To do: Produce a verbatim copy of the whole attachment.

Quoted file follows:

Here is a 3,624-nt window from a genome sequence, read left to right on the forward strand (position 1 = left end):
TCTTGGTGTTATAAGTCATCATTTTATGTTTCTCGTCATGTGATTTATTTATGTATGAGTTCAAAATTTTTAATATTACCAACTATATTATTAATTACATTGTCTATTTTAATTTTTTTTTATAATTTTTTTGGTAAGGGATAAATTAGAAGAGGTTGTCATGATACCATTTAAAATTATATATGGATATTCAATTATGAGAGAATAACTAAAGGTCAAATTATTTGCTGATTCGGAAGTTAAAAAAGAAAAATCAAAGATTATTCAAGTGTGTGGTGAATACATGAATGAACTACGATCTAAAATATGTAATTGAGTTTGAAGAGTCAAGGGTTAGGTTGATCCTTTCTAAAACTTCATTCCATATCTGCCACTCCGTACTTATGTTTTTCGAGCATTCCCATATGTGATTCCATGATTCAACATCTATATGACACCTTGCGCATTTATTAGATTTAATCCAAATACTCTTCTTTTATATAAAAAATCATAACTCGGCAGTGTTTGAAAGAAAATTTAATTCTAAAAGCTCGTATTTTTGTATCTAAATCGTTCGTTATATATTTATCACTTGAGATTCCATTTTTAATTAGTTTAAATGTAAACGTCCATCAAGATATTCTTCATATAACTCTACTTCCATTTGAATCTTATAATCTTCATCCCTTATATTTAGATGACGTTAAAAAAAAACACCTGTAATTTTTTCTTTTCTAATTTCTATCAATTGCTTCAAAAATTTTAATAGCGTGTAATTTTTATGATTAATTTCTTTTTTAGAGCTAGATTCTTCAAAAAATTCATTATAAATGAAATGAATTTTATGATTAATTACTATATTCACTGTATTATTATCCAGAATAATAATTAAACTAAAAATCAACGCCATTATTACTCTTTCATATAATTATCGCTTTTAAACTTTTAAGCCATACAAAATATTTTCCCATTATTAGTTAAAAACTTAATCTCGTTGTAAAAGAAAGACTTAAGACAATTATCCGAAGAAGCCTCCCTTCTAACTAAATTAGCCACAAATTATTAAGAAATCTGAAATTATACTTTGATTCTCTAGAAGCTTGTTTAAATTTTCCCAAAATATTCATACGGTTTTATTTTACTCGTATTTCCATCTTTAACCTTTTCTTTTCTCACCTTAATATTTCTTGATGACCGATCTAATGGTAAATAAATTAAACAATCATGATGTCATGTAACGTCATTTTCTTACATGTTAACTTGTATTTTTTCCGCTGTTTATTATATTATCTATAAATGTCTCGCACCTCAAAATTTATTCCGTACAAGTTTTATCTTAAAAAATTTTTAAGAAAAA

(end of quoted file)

Here is a 3,624-nt window from a genome sequence, read left to right on the forward strand (position 1 = left end):
TCTTGGTGTTATAAGTCATCATTTTATGTTTCTCGTCATGTGATTTATTTATGTATGAGTTCAAAATTTTTAATATTACCAACTATATTATTAATTACATTGTCTATTTTAATTTTTTTTTATAATTTTTTTGGTAAGGGATAAATTAGAAGAGGTTGTCATGATACCATTTAAAATTATATATGGATATTCAATTATGAGAGAATAACTAAAGGTCAAATTATTTGCTGATTCGGAAGTTAAAAAAGAAAAATCAAAGATTATTCAAGTGTGTGGTGAATACATGAATGAACTACGATCTAAAATATGTAATTGAGTTTGAAGAGTCAAGGGTTAGGTTGATCCTTTCTAAAACTTCATTCCATATCTGCCACTCCGTACTTATGTTTTTCGAGCATTCCCATATGTGATTCCATGATTCAACATCTATATGACACCTTGCGCATTTATTAGATTTAATCCAAATACTCTTCTTTTATATAAAAAATCATAACTCGGCAGTGTTTGAAAGAAAATTTAATTCTAAAAGCTCGTATTTTTGTATCTAAATCGTTCGTTATATATTTATCACTTGAGATTCCATTTTTAATTAGTTTAAATGTAAACGTCCATCAAGATATTCTTCATATAACTCTACTTCCATTTGAATCTTATAATCTTCATCCCTTATATTTAGATGACGTTAAAAAAAAACACCTGTAATTTTTTCTTTTCTAATTTCTATCAATTGCTTCAAAAATTTTAATAGCGTGTAATTTTTATGATTAATTTCTTTTTTAGAGCTAGATTCTTCAAAAAATTCATTATAAATGAAATGAATTTTATGATTAATTACTATATTCACTGTATTATTATCCAGAATAATAATTAAACTAAAAATCAACGCCATTATTACTCTTTCATATAATTATCGCTTTTAAACTTTTAAGCCATACAAAATATTTTCCCATTATTAGTTAAAAACTTAATCTCGTTGTAAAAGAAAGACTTAAGACAATTATCCGAAGAAGCCTCCCTTCTAACTAAATTAGCCACAAATTATTAAGAAATCTGAAATTATACTTTGATTCTCTAGAAGCTTGTTTAAATTTTCCCAAAATATTCATACGGTTTTATTTTACTCGTATTTCCATCTTTAACCTTTTCTTTTCTCACCTTAATATTTCTTGATGACCGATCTAATGGTAAATAAATTAAACAATCATGATGTCATGTAACGTCATTTTCTTACATGTTAACTTGTATTTTTTCCGCTGTTTATTATATTATCTATAAATGTCTCGCACCTCAAAATTTATTCCGTACAAGTTTTATCTTAAAAAATTTTTAAGAAAAA